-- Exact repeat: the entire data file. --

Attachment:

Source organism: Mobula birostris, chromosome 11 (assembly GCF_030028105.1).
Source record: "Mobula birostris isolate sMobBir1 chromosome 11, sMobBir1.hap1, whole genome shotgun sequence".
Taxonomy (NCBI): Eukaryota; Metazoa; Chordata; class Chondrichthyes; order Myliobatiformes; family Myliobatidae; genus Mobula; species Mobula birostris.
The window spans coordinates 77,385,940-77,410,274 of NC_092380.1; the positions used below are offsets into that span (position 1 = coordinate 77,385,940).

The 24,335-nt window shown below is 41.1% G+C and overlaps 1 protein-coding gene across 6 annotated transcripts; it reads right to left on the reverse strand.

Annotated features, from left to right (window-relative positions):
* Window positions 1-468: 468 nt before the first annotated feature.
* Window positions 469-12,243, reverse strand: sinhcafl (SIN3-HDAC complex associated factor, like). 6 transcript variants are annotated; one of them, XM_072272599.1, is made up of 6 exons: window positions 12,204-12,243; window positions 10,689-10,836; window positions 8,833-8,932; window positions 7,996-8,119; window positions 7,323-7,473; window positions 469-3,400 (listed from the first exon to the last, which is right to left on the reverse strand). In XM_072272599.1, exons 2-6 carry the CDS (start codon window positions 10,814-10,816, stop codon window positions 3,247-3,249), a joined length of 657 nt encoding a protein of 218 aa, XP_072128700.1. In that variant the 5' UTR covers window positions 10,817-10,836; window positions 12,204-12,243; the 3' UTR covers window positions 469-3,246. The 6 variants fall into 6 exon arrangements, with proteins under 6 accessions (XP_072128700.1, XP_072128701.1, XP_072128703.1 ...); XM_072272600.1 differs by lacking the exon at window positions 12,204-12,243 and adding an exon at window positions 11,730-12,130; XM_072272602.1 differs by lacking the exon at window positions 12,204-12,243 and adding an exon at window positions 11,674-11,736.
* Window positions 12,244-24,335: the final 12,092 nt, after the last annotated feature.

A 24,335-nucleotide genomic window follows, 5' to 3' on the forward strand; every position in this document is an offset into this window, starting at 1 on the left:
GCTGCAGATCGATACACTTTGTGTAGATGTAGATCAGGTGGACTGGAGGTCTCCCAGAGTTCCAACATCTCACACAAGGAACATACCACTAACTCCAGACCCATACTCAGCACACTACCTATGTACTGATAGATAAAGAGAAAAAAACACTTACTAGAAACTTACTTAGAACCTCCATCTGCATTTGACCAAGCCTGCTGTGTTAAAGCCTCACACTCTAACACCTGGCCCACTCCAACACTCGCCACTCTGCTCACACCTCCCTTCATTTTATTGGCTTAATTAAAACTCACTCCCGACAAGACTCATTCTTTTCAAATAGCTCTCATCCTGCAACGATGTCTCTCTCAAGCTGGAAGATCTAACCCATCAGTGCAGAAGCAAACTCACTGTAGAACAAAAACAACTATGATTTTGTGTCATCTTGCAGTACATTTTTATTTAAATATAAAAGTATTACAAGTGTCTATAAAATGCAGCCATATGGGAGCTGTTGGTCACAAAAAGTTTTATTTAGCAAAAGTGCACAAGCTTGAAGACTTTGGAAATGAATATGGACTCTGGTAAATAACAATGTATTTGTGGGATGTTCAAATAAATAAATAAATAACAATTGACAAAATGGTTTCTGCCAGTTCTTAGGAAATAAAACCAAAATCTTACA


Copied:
Source organism: Mobula birostris, chromosome 11 (assembly GCF_030028105.1).
Source record: "Mobula birostris isolate sMobBir1 chromosome 11, sMobBir1.hap1, whole genome shotgun sequence".
Taxonomy (NCBI): Eukaryota; Metazoa; Chordata; class Chondrichthyes; order Myliobatiformes; family Myliobatidae; genus Mobula; species Mobula birostris.
The window spans coordinates 77,385,940-77,410,274 of NC_092380.1; the positions used below are offsets into that span (position 1 = coordinate 77,385,940).

The 24,335-nt window shown below is 41.1% G+C and overlaps 1 protein-coding gene across 6 annotated transcripts; it reads right to left on the reverse strand.

Annotated features, from left to right (window-relative positions):
* Window positions 1-468: 468 nt before the first annotated feature.
* Window positions 469-12,243, reverse strand: sinhcafl (SIN3-HDAC complex associated factor, like). 6 transcript variants are annotated; one of them, XM_072272599.1, is made up of 6 exons: window positions 12,204-12,243; window positions 10,689-10,836; window positions 8,833-8,932; window positions 7,996-8,119; window positions 7,323-7,473; window positions 469-3,400 (listed from the first exon to the last, which is right to left on the reverse strand). In XM_072272599.1, exons 2-6 carry the CDS (start codon window positions 10,814-10,816, stop codon window positions 3,247-3,249), a joined length of 657 nt encoding a protein of 218 aa, XP_072128700.1. In that variant the 5' UTR covers window positions 10,817-10,836; window positions 12,204-12,243; the 3' UTR covers window positions 469-3,246. The 6 variants fall into 6 exon arrangements, with proteins under 6 accessions (XP_072128700.1, XP_072128701.1, XP_072128703.1 ...); XM_072272600.1 differs by lacking the exon at window positions 12,204-12,243 and adding an exon at window positions 11,730-12,130; XM_072272602.1 differs by lacking the exon at window positions 12,204-12,243 and adding an exon at window positions 11,674-11,736.
* Window positions 12,244-24,335: the final 12,092 nt, after the last annotated feature.

A 24,335-nucleotide genomic window follows, 5' to 3' on the forward strand; every position in this document is an offset into this window, starting at 1 on the left:
GCTGCAGATCGATACACTTTGTGTAGATGTAGATCAGGTGGACTGGAGGTCTCCCAGAGTTCCAACATCTCACACAAGGAACATACCACTAACTCCAGACCCATACTCAGCACACTACCTATGTACTGATAGATAAAGAGAAAAAAACACTTACTAGAAACTTACTTAGAACCTCCATCTGCATTTGACCAAGCCTGCTGTGTTAAAGCCTCACACTCTAACACCTGGCCCACTCCAACACTCGCCACTCTGCTCACACCTCCCTTCATTTTATTGGCTTAATTAAAACTCACTCCCGACAAGACTCATTCTTTTCAAATAGCTCTCATCCTGCAACGATGTCTCTCTCAAGCTGGAAGATCTAACCCATCAGTGCAGAAGCAAACTCACTGTAGAACAAAAACAACTATGATTTTGTGTCATCTTGCAGTACATTTTTATTTAAATATAAAAGTATTACAAGTGTCTATAAAATGCAGCCATATGGGAGCTGTTGGTCACAAAAAGTTTTATTTAGCAAAAGTGCACAAGCTTGAAGACTTTGGAAATGAATATGGACTCTGGTAAATAACAATGTATTTGTGGGATGTTCAAATAAATAAATAAATAACAATTGACAAAATGGTTTCTGCCAGTTCTTAGGAAATAAAACCAAAATCTTACA